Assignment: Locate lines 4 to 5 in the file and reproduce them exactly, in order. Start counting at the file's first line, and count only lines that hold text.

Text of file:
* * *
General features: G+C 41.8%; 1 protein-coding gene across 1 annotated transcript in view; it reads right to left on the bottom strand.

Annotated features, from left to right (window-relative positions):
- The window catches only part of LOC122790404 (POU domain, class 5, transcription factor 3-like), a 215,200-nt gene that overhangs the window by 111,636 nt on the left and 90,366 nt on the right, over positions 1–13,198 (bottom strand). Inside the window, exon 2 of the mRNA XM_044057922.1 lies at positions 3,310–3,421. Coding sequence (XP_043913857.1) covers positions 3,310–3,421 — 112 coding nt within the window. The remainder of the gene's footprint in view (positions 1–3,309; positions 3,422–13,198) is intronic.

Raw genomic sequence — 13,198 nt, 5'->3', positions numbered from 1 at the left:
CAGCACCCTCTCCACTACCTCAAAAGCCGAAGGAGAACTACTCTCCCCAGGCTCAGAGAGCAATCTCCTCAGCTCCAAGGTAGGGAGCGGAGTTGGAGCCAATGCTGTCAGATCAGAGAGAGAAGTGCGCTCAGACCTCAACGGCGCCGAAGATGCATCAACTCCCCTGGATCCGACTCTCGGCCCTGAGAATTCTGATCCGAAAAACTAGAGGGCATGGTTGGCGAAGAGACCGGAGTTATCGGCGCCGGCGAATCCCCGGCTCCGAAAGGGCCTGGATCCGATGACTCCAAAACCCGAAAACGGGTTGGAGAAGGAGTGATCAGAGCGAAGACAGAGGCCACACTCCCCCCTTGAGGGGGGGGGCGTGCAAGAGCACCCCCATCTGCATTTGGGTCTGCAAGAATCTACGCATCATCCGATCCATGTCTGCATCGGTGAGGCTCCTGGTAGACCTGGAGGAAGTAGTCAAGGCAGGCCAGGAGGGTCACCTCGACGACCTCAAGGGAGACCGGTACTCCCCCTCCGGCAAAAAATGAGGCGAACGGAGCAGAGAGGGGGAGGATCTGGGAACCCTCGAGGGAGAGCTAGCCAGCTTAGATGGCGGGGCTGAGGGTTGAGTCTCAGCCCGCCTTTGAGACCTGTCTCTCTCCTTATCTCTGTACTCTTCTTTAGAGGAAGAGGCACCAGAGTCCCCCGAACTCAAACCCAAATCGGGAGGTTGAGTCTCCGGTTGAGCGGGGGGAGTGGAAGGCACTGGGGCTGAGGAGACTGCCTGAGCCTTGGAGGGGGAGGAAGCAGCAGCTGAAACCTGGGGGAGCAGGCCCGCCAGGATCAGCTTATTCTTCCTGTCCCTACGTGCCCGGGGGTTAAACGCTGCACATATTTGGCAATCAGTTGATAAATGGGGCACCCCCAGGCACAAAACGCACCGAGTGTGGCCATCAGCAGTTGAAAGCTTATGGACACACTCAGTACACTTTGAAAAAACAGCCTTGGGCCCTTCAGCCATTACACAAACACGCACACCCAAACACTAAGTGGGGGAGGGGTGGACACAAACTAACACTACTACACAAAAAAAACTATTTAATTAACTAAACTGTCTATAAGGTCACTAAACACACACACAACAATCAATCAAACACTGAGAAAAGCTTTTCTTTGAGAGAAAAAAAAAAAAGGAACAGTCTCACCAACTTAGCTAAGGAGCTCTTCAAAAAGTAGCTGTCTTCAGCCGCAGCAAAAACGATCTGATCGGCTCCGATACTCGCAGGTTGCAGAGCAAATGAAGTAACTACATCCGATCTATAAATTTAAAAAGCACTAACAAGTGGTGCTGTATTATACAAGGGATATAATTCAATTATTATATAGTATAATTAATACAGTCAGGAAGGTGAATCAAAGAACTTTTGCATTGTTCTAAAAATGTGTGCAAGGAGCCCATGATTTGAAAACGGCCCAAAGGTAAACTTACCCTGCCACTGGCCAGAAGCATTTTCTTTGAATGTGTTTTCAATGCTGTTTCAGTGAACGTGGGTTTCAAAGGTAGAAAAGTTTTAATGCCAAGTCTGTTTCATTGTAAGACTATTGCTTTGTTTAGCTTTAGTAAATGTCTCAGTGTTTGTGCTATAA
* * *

Raw genomic sequence — 13,198 nt, 5'->3', positions numbered from 1 at the left:
CAGCACCCTCTCCACTACCTCAAAAGCCGAAGGAGAACTACTCTCCCCAGGCTCAGAGAGCAATCTCCTCAGCTCCAAGGTAGGGAGCGGAGTTGGAGCCAATGCTGTCAGATCAGAGAGAGAAGTGCGCTCAGACCTCAACGGCGCCGAAGATGCATCAACTCCCCTGGATCCGACTCTCGGCCCTGAGAATTCTGATCCGAAAAACTAGAGGGCATGGTTGGCGAAGAGACCGGAGTTATCGGCGCCGGCGAATCCCCGGCTCCGAAAGGGCCTGGATCCGATGACTCCAAAACCCGAAAACGGGTTGGAGAAGGAGTGATCAGAGCGAAGACAGAGGCCACACTCCCCCCTTGAGGGGGGGGGCGTGCAAGAGCACCCCCATCTGCATTTGGGTCTGCAAGAATCTACGCATCATCCGATCCATGTCTGCATCGGTGAGGCTCCTGGTAGACCTGGAGGAAGTAGTCAAGGCAGGCCAGGAGGGTCACCTCGACGACCTCAAGGGAGACCGGTACTCCCCCTCCGGCAAAAAATGAGGCGAACGGAGCAGAGAGGGGGAGGATCTGGGAACCCTCGAGGGAGAGCTAGCCAGCTTAGATGGCGGGGCTGAGGGTTGAGTCTCAGCCCGCCTTTGAGACCTGTCTCTCTCCTTATCTCTGTACTCTTCTTTAGAGGAAGAGGCACCAGAGTCCCCCGAACTCAAACCCAAATCGGGAGGTTGAGTCTCCGGTTGAGCGGGGGGAGTGGAAGGCACTGGGGCTGAGGAGACTGCCTGAGCCTTGGAGGGGGAGGAAGCAGCAGCTGAAACCTGGGGGAGCAGGCCCGCCAGGATCAGCTTATTCTTCCTGTCCCTACGTGCCCGGGGGTTAAACGCTGCACATATTTGGCAATCAGTTGATAAATGGGGCACCCCCAGGCACAAAACGCACCGAGTGTGGCCATCAGCAGTTGAAAGCTTATGGACACACTCAGTACACTTTGAAAAAACAGCCTTGGGCCCTTCAGCCATTACACAAACACGCACACCCAAACACTAAGTGGGGGAGGGGTGGACACAAACTAACACTACTACACAAAAAAAACTATTTAATTAACTAAACTGTCTATAAGGTCACTAAACACACACACAACAATCAATCAAACACTGAGAAAAGCTTTTCTTTGAGAGAAAAAAAAAAAAGGAACAGTCTCACCAACTTAGCTAAGGAGCTCTTCAAAAAGTAGCTGTCTTCAGCCGCAGCAAAAACGATCTGATCGGCTCCGATACTCGCAGGTTGCAGAGCAAATGAAGTAACTACATCCGATCTATAAATTTAAAAAGCACTAACAAGTGGTGCTGTATTATACAAGGGATATAATTCAATTATTATATAGTATAATTAATACAGTCAGGAAGGTGAATCAAAGAACTTTTGCATTGTTCTAAAAATGTGTGCAAGGAGCCCATGATTTGAAAACGGCCCAAAGGTAAACTTACCCTGCCACTGGCCAGAAGCATTTTCTTTGAATGTGTTTTCAATGCTGTTTCAGTGAACGTGGGTTTCAAAGGTAGAAAAGTTTTAATGCCAAGTCTGTTTCATTGTAAGACTATTGCTTTGTTTAGCTTTAGTAAATGTCTCAGTGTTTGTGCTATAA